Another idea that occurred is that they have apples, and blackberries. We’ve got blackberries at the end of our garden – plus some other berries we think are rosehips. Maybe they get some odd berries, and Lynette would be keen to put them into a jam and give the jam as a present. They only discover later that the berries are poisonous. They tell a friend to throw away the jam (they don’t want to reveal it’s poisonous because it makes them look foolish), but the friend reveals it’s delicious on toast. They go round but the friend has made them some on toast to eat but they don’t want to eat it and have to reveal why. Friend furious and but is alive. Maybe they thinks they're going to die.

So there’s three apple ideas. I’m sure you’ve come up with others. Next. Bears.

I’m thinking about Teddy Bears. It could be that Geoff, who is a bit of a hoarder, finds his teddy bear, and it reminds him of his childhood. Or giving it to his son. Or another child of his who didn’t love it as much as he did. The worry about this story is that it’s looking backwards, so I’m dubious.

Maybe the bear is worth money and has too much sentimental value to sell. Doesn’t sound very interesting, does it?

Maybe his teddy was stolen or lost – and he’s sees it for sale in a charity shop, but a little child buys it before him. Geoff offers the child £50 for it, but the mother is appalled. That feels generically funny, but not very Geoff-like. Could happen to anyone.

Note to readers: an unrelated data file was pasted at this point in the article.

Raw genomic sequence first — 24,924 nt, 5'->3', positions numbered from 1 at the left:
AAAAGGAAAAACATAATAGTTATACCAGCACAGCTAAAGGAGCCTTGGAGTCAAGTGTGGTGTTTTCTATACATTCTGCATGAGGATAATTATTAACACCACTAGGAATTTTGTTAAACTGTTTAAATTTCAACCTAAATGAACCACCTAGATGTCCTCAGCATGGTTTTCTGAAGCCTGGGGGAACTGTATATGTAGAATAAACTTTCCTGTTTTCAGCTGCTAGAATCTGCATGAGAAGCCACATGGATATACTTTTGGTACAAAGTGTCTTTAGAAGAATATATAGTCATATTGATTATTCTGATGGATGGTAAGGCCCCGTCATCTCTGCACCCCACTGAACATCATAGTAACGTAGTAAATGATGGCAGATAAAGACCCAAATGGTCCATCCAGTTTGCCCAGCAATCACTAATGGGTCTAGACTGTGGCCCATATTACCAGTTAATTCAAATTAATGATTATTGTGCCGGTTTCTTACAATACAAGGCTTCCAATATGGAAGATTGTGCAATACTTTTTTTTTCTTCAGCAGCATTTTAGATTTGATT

Bears also says ‘Zoos’ to me. Lynette would be torn on zoos, because they’re good for animal preservation and public awareness. But she thinks they're a bit cruel. Could she adopt a bear? Geoff thinks it’s a waste of money because you don't actually get a bear. Can't help thinking Geoff would start to find ways of improving the bear's habitat in the zoo, which the zookeepers obviously rebuff. Maybe the ‘adopt a bear’ scheme at the local zoo is badly run and Lynette starts to get involved and is effectively ‘selling bears’ and it looks bad. Something like that.

This one doesn’t seem as fruitful as apples (ha ha), but it’s all good for thinking about the key characters.

Nothing particularly amazing has jumped out yet. But that's fine. It's early days. What's encouraging is that the characters are having attitudes and quests. So that's good. And some of these ideas may yet turn into a plot for the pilot of the first series. We're building up a load of material which can be refined and sifted later, so we're not staring at blank sheets of paper.

We just need to continue the process with C-Z and see what we've got. Maybe I'll look at those in the next post. Or you could have a go in the meantime. (Weekend homework...)


If this sort of thing is interesting or useful, may I recommend my book, Writing That Sitcom? And you might also enjoy a two-day sitcom-writing workshop with me and Dave Cohen on 5th & 6th Nov 2015. Details on that here. We also do a podcast which is here.